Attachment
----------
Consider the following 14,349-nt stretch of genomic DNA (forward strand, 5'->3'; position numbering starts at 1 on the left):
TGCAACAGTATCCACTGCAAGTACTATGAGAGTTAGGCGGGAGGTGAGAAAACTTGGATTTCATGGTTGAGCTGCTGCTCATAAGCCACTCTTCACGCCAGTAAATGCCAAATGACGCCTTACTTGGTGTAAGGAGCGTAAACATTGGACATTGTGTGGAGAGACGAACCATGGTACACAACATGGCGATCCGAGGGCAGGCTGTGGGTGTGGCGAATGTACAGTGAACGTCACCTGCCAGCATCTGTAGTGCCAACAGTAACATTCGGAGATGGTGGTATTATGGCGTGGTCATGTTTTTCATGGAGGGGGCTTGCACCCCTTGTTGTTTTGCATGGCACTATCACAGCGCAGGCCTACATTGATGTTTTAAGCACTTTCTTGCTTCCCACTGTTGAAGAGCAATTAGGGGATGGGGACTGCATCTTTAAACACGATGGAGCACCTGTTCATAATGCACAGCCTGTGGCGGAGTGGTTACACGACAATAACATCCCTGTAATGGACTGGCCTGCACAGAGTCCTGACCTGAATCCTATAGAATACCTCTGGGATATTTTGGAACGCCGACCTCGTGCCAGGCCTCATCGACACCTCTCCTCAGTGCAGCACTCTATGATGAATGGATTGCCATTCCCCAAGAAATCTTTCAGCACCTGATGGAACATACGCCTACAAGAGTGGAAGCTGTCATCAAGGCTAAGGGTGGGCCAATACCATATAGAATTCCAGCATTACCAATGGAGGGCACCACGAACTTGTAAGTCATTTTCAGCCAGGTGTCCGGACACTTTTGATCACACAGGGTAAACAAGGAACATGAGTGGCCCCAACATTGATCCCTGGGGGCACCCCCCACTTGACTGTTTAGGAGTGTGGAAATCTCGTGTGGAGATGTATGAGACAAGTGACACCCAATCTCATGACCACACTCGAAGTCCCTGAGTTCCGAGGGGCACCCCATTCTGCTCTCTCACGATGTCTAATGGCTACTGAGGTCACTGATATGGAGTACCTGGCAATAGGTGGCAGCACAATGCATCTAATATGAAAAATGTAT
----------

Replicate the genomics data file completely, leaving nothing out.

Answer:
Consider the following 14,349-nt stretch of genomic DNA (forward strand, 5'->3'; position numbering starts at 1 on the left):
TGCAACAGTATCCACTGCAAGTACTATGAGAGTTAGGCGGGAGGTGAGAAAACTTGGATTTCATGGTTGAGCTGCTGCTCATAAGCCACTCTTCACGCCAGTAAATGCCAAATGACGCCTTACTTGGTGTAAGGAGCGTAAACATTGGACATTGTGTGGAGAGACGAACCATGGTACACAACATGGCGATCCGAGGGCAGGCTGTGGGTGTGGCGAATGTACAGTGAACGTCACCTGCCAGCATCTGTAGTGCCAACAGTAACATTCGGAGATGGTGGTATTATGGCGTGGTCATGTTTTTCATGGAGGGGGCTTGCACCCCTTGTTGTTTTGCATGGCACTATCACAGCGCAGGCCTACATTGATGTTTTAAGCACTTTCTTGCTTCCCACTGTTGAAGAGCAATTAGGGGATGGGGACTGCATCTTTAAACACGATGGAGCACCTGTTCATAATGCACAGCCTGTGGCGGAGTGGTTACACGACAATAACATCCCTGTAATGGACTGGCCTGCACAGAGTCCTGACCTGAATCCTATAGAATACCTCTGGGATATTTTGGAACGCCGACCTCGTGCCAGGCCTCATCGACACCTCTCCTCAGTGCAGCACTCTATGATGAATGGATTGCCATTCCCCAAGAAATCTTTCAGCACCTGATGGAACATACGCCTACAAGAGTGGAAGCTGTCATCAAGGCTAAGGGTGGGCCAATACCATATAGAATTCCAGCATTACCAATGGAGGGCACCACGAACTTGTAAGTCATTTTCAGCCAGGTGTCCGGACACTTTTGATCACACAGGGTAAACAAGGAACATGAGTGGCCCCAACATTGATCCCTGGGGGCACCCCCCACTTGACTGTTTAGGAGTGTGGAAATCTCGTGTGGAGATGTATGAGACAAGTGACACCCAATCTCATGACCACACTCGAAGTCCCTGAGTTCCGAGGGGCACCCCATTCTGCTCTCTCACGATGTCTAATGGCTACTGAGGTCACTGATATGGAGTACCTGGCAATAGGTGGCAGCACAATGCATCTAATATGAAAAATGTAT